Down side, um, I think we would – if we had more money and more time- go into the studio and, you know, record correctly. Especially if we had, you know, more time. But with a band like us – doing kinda works like this – you know we can fly our ideas back and forth, changing things, you know,. We’ve got the kit to create stuff at home and a little pad thing so that we can program / play ideas / music then send it back to Acle to decide on. He is  ‘the brains behind’ it all. He’ll write it all, come up with 90% of it, or even more, send it to us, we put off input for a while, [laugh] it will go back and forth- and then got a song finished … five years later. [All laugh]

So he is like the conductor of an orchestra? He directs the good ship Tesseract?

Yes, he is “The vision” if you will.

Does he steer the ship in the live show as well?

Um, not really, he hides in a corner. But he runs the computer that is running the show.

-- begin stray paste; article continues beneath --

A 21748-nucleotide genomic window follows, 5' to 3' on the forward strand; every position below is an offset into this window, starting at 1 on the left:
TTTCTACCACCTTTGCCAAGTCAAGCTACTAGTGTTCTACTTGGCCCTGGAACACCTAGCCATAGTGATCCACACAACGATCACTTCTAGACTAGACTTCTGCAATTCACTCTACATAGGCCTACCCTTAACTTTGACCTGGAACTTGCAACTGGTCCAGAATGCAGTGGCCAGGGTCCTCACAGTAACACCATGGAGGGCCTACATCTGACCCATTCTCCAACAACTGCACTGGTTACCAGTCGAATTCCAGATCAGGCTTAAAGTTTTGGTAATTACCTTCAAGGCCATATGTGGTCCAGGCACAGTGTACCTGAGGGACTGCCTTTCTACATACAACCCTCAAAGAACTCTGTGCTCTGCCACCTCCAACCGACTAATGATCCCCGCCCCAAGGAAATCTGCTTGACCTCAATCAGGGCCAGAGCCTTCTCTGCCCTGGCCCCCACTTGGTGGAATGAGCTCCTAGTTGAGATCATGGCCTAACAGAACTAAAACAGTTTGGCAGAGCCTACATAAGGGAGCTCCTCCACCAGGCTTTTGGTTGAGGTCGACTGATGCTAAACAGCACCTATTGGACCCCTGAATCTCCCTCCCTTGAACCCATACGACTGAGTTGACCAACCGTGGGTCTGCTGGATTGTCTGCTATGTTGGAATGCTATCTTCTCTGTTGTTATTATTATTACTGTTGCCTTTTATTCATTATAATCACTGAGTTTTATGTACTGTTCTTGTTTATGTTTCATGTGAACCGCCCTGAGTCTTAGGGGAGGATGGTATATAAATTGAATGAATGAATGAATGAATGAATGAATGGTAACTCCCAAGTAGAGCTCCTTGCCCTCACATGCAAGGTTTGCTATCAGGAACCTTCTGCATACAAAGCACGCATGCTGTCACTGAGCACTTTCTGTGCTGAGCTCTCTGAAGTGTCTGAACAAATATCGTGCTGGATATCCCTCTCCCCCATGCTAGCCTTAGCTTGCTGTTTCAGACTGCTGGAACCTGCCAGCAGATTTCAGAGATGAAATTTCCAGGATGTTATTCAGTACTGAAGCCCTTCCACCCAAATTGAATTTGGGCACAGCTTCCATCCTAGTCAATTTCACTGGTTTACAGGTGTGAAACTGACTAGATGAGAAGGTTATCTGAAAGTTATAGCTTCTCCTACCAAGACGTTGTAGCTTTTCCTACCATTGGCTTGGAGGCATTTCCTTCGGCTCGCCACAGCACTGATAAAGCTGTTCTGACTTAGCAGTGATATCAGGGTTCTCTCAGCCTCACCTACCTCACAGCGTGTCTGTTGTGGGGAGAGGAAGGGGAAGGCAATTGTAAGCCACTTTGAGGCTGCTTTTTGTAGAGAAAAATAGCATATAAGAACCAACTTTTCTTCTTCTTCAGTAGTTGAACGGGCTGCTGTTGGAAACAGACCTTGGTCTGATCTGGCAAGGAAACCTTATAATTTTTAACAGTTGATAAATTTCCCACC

I noticed that – I could not see him on stage – he was hiding in the wing!

Yes. He is so modest …

I noticed that your live show is absolutely impeccable …

Yes, I mean we play live to a metronome … and we can program it depending on the circumstances we are given. If we are told that we have a set of 50 minutes we will make the show last exactly 50 minutes , which is kind of cool. But, yeah, in terms of steering and live performance … we just rock out! There is not much steering really! [laughter]

It is not too difficult – it’s just, great music … so great to play live.

You have hinted that the new album is going to be more melodic. Is that right? Do you still believe that?

TesseracT-©-Neil-Mach-AprilYeah.We ‘d say that the main difference is, of course, the voice. But we think that the music has matured a lot as well. I mean, the other stuff has been going on for years. But the writing of Acle has matured – and the new material is very different …

Do you think that the new material will test you more on stage?